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too far. For example, he seriously asks why the great hail out of heaven, in 16th chapter of the Apocalypse, should not be taken literally. Indeed, he seems to have adopted that system which would represent the whole of the book of Revelation, as about to be literally fulfilled in the space of three natural years and a half. Fundamentally erroneous as we conceive this opinion to be, it does not seem to have materially affected his interpretation of Isaiah, although it very materially affects the application of the numerous quotations from the Apocalypse with which he has illustrated his pages. One instance we must give of the fanciful dreams in which he occasionally indulges. He thus translates the first verse of the 28th chapter : • Woe to the crown of mockery, ye hirelings of Ephraim, and to the flower that falleth from its glorious beauty on the top of Gethsemane.' The crown of mockery he refers to the erown of thorns wherewith Jesus was insulted, the hirelings of Ephraim are the chief priests, &c., so called because of their mercenary transactions with Judas, who is himself the fallen flower. The translation and interpretation will not stand for a moment, and it is evident that both Mr Govett and the fathers Eusebius and Jerome, from whom he borrowed this notion, were led astray by the identity of the name Gethsemane with the words rendered in our English versionthe fat valleys.'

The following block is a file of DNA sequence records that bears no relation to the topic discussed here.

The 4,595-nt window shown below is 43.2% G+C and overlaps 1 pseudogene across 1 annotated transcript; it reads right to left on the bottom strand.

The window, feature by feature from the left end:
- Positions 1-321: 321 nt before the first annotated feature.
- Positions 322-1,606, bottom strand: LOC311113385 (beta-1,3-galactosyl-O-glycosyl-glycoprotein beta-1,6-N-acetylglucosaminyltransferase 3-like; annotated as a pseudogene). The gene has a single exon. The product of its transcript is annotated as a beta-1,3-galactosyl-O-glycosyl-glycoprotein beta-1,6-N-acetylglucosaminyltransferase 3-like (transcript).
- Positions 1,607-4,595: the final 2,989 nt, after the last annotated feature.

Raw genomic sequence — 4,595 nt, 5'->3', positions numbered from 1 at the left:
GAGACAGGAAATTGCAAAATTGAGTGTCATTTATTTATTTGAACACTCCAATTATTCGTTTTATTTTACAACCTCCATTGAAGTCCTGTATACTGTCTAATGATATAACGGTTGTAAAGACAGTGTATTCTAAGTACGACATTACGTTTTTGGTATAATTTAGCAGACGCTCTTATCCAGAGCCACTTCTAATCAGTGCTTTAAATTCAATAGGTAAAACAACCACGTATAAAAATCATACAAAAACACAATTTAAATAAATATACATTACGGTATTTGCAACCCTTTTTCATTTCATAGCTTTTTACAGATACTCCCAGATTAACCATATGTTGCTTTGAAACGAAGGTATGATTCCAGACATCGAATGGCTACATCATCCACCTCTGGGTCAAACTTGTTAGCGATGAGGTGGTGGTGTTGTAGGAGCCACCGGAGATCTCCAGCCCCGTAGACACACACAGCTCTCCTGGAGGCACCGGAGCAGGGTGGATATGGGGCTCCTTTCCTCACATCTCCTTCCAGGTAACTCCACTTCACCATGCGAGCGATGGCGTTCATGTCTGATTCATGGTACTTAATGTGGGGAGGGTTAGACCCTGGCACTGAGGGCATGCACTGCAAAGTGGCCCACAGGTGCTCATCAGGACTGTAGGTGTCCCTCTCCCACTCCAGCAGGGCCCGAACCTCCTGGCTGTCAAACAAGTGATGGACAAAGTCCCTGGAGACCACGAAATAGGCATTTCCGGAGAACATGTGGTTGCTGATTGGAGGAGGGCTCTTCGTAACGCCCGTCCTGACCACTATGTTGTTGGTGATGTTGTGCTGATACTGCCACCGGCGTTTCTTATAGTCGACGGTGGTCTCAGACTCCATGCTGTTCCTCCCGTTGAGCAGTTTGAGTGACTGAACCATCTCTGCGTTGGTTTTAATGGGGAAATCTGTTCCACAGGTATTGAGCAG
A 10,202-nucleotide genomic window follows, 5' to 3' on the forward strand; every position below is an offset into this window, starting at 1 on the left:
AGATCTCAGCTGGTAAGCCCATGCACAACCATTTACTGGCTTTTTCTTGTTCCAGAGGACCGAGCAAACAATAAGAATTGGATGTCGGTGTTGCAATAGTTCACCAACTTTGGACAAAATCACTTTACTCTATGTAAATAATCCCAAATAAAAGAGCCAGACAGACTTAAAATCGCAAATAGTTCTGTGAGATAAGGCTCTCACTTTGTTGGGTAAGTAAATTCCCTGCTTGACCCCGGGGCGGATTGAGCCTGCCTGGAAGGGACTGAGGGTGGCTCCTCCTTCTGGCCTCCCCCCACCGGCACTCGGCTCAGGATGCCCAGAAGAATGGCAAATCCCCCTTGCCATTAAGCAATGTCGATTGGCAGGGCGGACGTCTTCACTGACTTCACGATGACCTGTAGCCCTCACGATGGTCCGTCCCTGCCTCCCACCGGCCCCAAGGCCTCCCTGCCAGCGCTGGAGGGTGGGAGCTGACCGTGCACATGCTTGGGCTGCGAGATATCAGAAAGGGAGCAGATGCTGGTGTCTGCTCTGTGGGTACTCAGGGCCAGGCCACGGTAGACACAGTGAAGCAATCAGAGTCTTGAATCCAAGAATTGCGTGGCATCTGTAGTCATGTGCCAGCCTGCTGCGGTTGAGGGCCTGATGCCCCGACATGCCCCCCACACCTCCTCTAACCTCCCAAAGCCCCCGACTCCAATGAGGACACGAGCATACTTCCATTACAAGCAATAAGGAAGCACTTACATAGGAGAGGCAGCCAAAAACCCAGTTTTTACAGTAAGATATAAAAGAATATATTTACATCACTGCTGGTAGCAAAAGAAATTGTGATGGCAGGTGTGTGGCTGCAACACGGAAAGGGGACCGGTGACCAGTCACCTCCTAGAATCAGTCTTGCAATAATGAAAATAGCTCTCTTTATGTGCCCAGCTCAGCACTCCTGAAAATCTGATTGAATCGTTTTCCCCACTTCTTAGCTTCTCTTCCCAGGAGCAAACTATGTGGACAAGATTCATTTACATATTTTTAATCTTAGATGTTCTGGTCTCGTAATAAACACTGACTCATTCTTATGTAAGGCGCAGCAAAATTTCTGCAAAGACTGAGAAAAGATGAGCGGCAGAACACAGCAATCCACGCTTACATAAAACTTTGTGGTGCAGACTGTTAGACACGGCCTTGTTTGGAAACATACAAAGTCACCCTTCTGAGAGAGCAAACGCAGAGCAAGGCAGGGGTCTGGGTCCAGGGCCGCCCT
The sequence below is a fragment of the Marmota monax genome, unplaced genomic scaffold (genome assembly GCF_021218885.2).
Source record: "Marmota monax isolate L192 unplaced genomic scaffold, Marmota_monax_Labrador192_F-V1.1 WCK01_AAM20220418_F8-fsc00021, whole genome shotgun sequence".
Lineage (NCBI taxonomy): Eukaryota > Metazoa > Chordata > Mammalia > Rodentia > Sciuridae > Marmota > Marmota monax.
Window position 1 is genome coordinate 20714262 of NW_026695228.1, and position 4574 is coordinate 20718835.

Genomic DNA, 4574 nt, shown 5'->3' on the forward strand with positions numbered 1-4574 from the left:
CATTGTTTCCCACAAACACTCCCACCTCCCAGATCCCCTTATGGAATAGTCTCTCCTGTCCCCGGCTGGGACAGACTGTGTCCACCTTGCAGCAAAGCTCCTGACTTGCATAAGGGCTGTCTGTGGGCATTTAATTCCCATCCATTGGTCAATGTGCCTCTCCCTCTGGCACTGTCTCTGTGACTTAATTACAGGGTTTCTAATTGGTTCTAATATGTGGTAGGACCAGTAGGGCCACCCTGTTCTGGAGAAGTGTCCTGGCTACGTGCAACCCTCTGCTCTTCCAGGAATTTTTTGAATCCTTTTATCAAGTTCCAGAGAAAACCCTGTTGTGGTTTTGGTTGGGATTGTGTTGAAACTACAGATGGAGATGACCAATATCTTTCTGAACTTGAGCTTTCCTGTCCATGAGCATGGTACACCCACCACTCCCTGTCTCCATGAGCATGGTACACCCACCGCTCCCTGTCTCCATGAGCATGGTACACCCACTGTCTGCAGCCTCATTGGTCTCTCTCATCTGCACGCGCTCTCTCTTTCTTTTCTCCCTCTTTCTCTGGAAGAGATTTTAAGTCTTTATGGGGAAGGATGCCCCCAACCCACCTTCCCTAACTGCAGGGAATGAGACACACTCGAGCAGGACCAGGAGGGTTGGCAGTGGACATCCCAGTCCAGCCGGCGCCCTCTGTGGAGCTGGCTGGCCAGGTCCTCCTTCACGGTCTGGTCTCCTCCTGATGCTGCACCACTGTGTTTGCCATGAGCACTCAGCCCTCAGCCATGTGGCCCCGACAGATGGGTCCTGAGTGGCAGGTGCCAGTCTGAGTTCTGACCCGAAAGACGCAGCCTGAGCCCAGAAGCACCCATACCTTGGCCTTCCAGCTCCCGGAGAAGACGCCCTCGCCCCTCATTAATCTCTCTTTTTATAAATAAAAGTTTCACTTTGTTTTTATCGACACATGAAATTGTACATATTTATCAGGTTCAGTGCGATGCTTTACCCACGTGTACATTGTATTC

In our attempted exposition of the 7th chapter, we hinted the possibility that there might be some corruptions in the Hebrew text. But it must not, therefore, be taken for granted, that we approve of the wholesale emendations made by our author. He has himself judged it necessary to offer some defence of his conduct on this head.